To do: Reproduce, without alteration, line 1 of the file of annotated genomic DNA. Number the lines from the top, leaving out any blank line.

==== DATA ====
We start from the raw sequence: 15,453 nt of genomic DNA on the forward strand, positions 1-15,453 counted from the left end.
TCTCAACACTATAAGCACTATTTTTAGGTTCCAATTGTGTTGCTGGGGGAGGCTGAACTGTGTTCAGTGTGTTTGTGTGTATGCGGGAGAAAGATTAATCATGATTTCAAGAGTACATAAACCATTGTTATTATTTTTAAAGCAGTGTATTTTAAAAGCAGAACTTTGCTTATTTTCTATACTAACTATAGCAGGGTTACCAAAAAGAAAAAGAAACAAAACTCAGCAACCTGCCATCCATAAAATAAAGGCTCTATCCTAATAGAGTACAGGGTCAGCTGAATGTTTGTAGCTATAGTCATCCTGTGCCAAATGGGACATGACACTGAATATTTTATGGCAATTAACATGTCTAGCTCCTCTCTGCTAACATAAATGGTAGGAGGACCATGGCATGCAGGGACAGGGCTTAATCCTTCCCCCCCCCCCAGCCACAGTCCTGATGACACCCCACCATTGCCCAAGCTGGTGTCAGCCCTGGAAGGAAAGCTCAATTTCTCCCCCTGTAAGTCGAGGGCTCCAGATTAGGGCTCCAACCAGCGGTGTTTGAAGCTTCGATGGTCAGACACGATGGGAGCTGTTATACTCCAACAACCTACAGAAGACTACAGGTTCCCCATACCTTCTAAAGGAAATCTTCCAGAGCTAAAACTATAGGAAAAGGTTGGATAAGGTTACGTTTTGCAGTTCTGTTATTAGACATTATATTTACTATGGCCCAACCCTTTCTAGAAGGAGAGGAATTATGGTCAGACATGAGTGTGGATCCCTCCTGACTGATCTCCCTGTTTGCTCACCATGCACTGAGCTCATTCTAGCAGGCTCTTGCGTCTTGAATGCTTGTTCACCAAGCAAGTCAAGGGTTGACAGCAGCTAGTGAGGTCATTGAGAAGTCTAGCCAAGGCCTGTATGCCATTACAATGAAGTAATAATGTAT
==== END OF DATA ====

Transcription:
We start from the raw sequence: 15,453 nt of genomic DNA on the forward strand, positions 1-15,453 counted from the left end.